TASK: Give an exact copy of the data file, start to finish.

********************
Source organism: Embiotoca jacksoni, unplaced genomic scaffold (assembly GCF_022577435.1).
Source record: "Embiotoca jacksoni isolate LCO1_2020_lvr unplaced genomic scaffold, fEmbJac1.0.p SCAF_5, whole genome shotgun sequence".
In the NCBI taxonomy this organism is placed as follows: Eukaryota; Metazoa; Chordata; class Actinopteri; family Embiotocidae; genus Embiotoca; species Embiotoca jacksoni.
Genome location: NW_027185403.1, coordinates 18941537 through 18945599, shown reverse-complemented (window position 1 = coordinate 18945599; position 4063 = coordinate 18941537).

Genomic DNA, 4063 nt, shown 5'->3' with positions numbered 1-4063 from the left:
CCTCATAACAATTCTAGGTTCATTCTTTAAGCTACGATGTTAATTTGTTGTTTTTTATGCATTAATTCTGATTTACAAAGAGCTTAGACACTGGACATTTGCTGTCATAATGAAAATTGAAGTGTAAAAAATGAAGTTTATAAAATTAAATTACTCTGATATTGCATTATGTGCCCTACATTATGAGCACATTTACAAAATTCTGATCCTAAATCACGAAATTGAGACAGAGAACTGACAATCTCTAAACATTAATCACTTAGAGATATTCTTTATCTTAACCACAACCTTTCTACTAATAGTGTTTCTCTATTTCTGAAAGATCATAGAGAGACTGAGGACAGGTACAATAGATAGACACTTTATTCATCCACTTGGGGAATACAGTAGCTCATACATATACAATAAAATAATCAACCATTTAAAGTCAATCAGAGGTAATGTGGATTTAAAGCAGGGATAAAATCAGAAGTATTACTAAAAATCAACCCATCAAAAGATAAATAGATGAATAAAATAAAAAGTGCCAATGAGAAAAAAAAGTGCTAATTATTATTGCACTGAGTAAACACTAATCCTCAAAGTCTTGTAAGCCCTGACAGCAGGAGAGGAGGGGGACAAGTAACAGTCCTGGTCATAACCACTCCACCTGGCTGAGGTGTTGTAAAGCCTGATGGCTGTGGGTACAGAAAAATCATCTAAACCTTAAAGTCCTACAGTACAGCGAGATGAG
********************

Source organism: Embiotoca jacksoni, unplaced genomic scaffold (assembly GCF_022577435.1).
Source record: "Embiotoca jacksoni isolate LCO1_2020_lvr unplaced genomic scaffold, fEmbJac1.0.p SCAF_5, whole genome shotgun sequence".
In the NCBI taxonomy this organism is placed as follows: Eukaryota; Metazoa; Chordata; class Actinopteri; family Embiotocidae; genus Embiotoca; species Embiotoca jacksoni.
Genome location: NW_027185403.1, coordinates 18941537 through 18945599, shown reverse-complemented (window position 1 = coordinate 18945599; position 4063 = coordinate 18941537).

Genomic DNA, 4063 nt, shown 5'->3' with positions numbered 1-4063 from the left:
CCTCATAACAATTCTAGGTTCATTCTTTAAGCTACGATGTTAATTTGTTGTTTTTTATGCATTAATTCTGATTTACAAAGAGCTTAGACACTGGACATTTGCTGTCATAATGAAAATTGAAGTGTAAAAAATGAAGTTTATAAAATTAAATTACTCTGATATTGCATTATGTGCCCTACATTATGAGCACATTTACAAAATTCTGATCCTAAATCACGAAATTGAGACAGAGAACTGACAATCTCTAAACATTAATCACTTAGAGATATTCTTTATCTTAACCACAACCTTTCTACTAATAGTGTTTCTCTATTTCTGAAAGATCATAGAGAGACTGAGGACAGGTACAATAGATAGACACTTTATTCATCCACTTGGGGAATACAGTAGCTCATACATATACAATAAAATAATCAACCATTTAAAGTCAATCAGAGGTAATGTGGATTTAAAGCAGGGATAAAATCAGAAGTATTACTAAAAATCAACCCATCAAAAGATAAATAGATGAATAAAATAAAAAGTGCCAATGAGAAAAAAAAGTGCTAATTATTATTGCACTGAGTAAACACTAATCCTCAAAGTCTTGTAAGCCCTGACAGCAGGAGAGGAGGGGGACAAGTAACAGTCCTGGTCATAACCACTCCACCTGGCTGAGGTGTTGTAAAGCCTGATGGCTGTGGGTACAGAAAAATCATCTAAACCTTAAAGTCCTACAGTACAGCGAGATGAG